I’m using these timeframes because I’ve shown here that margin debt suggests 3-year returns could be very poor. Jeremy Grantham’s shop, GMO, believes 7-year real returns will be negative. And there are plenty of measures that suggest 10-year returns should be close to zero. In fact, if the Fed is right, and demographics do matter to asset prices, returns over the coming decade could be significantly worse than zero.

Here are the ground rules. Any bullish case for equities under consideration here should:

  1. Be more than just a trend-following argument. I know the uptrend is in tact but that, in itself, doesn’t mean investors are likely to generate positive returns in coming years.
  2. Do more than simply criticize the CAPE (which is not even mentioned above) or any other measure, for that matter. Debunking any of my previous studies is welcomed but that’s not going far enough. It should make the positive case for owning equities going forward.
  3. Demonstrate, using some sort of historically valuable (meaning more than merely one prior occurrence) measures, that equities will likely outperform the risk free rate over any of the aforementioned time periods.

Send your responses here. I’m eager to see what you come up with. I’ll select a few that meet this criteria for publication here.

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Why It’s So Dangerous To Compare Equity Valuations To Interest Rates Right Now

A lot of people have tried to justify today’s extremely high stock market valuations by comparing price-to-earnings ratios to interest rates. Much has been written about why this can be such a problematic way to view equities (see this and this). But here’s one very simple reason why this is potentially a disastrous mistake today: Extremely low interest rates have inflated the earnings side of the price-to-earnings ratio making valuations, at least by this measure, appear far cheaper than they would otherwise. And comparing these inflated earnings-based valuation measures to ultra-low interest rates only compounds the problem.

Carl Icahn recently told Fox Business: “You can borrow money so cheaply and you look at earnings. These earnings are sort of false earnings. They’re based on very low interest rates.” I believe what he’s referring to is the explosion in profit margins which have historically been highly correlated to interest rates. From the chart below it’s plain to see how low interest rates make for higher profit margins and vice versa. Falling interest rates have been a fantastic tailwind for profit margins for decades now. Most recently, ultra-low interest rates have led to record-high profit margins:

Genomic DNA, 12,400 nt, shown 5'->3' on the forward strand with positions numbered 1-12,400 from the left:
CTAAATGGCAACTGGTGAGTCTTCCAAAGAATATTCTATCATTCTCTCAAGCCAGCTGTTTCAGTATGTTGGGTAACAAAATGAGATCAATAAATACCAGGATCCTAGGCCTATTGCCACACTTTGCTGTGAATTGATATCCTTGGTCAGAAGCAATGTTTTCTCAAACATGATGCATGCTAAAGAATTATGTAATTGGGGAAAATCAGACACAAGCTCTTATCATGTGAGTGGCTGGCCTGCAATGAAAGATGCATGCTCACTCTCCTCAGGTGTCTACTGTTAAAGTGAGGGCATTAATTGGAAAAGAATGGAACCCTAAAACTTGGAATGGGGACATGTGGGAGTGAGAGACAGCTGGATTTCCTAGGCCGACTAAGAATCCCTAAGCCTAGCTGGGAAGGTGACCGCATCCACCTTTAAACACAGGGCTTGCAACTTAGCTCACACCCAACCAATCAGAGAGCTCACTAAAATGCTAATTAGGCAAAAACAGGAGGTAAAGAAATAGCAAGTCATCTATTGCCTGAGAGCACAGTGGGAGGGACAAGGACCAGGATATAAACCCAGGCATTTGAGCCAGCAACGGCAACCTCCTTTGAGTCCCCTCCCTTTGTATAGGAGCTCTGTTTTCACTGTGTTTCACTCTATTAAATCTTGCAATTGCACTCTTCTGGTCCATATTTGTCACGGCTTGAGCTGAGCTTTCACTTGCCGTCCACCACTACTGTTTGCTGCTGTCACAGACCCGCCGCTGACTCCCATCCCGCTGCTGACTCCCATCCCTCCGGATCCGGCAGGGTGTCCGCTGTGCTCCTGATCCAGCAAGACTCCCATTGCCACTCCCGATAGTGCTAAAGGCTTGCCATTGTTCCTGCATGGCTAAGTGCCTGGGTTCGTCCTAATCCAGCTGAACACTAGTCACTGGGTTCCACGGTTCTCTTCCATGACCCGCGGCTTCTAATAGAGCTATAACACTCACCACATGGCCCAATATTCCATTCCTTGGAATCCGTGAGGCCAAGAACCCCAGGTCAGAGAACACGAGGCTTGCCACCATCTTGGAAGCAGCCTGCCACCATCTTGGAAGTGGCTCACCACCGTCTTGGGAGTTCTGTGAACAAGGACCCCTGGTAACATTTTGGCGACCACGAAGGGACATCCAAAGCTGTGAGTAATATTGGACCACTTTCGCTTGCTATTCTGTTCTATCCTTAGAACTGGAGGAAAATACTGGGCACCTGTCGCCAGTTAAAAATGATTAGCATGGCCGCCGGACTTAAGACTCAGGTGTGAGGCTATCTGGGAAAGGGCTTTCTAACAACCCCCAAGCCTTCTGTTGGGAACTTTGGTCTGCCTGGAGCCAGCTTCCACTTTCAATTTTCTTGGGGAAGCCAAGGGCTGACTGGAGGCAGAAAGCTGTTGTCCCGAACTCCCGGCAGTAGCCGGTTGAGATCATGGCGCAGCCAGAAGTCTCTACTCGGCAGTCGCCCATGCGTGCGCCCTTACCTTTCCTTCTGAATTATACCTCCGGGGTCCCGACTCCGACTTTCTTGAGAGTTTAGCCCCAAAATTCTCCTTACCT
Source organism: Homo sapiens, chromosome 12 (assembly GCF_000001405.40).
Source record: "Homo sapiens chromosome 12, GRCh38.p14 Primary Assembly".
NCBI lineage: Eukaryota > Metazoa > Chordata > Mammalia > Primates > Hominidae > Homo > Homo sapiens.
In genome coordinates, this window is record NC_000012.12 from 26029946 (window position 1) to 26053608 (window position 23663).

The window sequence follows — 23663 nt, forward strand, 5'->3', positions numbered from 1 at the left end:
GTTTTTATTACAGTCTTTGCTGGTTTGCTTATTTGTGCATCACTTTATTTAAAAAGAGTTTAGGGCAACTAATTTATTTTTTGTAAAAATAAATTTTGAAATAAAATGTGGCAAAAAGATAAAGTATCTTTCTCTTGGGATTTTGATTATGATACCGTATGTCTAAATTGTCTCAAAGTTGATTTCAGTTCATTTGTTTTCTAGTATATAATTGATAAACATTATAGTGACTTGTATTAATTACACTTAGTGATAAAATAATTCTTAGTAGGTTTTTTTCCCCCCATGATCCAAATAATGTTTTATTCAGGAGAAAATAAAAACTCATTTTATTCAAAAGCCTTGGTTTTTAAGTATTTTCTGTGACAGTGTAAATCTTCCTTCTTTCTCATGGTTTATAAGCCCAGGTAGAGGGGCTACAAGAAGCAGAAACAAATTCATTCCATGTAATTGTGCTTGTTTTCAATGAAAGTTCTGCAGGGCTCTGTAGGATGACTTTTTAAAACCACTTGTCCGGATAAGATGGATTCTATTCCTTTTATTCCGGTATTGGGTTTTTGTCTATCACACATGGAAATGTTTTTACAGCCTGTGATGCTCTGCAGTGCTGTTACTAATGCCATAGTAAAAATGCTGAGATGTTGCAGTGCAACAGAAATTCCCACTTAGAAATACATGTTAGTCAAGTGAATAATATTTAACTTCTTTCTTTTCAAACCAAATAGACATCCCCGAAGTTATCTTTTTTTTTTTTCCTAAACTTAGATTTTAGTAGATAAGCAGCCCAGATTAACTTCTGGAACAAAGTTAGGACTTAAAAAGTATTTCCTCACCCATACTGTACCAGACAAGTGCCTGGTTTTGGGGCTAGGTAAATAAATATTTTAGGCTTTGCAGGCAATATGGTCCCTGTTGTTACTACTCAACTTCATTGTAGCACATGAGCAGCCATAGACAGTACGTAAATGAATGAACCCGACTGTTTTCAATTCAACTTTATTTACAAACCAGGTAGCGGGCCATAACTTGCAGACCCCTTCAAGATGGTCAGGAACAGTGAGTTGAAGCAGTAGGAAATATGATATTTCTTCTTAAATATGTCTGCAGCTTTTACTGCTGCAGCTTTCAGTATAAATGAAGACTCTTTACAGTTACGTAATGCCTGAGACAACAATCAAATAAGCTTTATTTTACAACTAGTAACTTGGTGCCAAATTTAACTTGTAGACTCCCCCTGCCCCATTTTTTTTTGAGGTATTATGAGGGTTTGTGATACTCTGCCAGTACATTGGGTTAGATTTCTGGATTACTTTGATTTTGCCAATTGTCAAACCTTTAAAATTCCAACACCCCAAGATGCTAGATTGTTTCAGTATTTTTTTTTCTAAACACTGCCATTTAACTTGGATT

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Think these high profit margins are sustainable? As Warren Buffett wrote back at the height of the dot-com bubble, “In my opinion, you have to be wildly optimistic to believe that corporate profits as a percent of GDP can, for any sustained period, hold much above 6%.” Today they are roughly twice that level. Paul Tudor Jones recently had this to say about the boom in profit margins: “Right now we might be in the grips of one of the most disastrous [manias] certainly in my career.”

Using price-to-earnings ratios to value the stock market today assumes this profit margin mania will go on forever. Yet, from the chart above it appears that the incredible boom in corporate profit margins may be coming to an end even without a major uptick in interest rates. Still, if rates continue their upward trajectory of the past couple of months it will likely mark the final nail in the coffin for the credit supercycle that has been the major driving force behind this boom (see this). This also means that valuations as measured by price-to-earnings ratios could soar as profit margins revert revealing just how expensive stocks, in fact, have now become.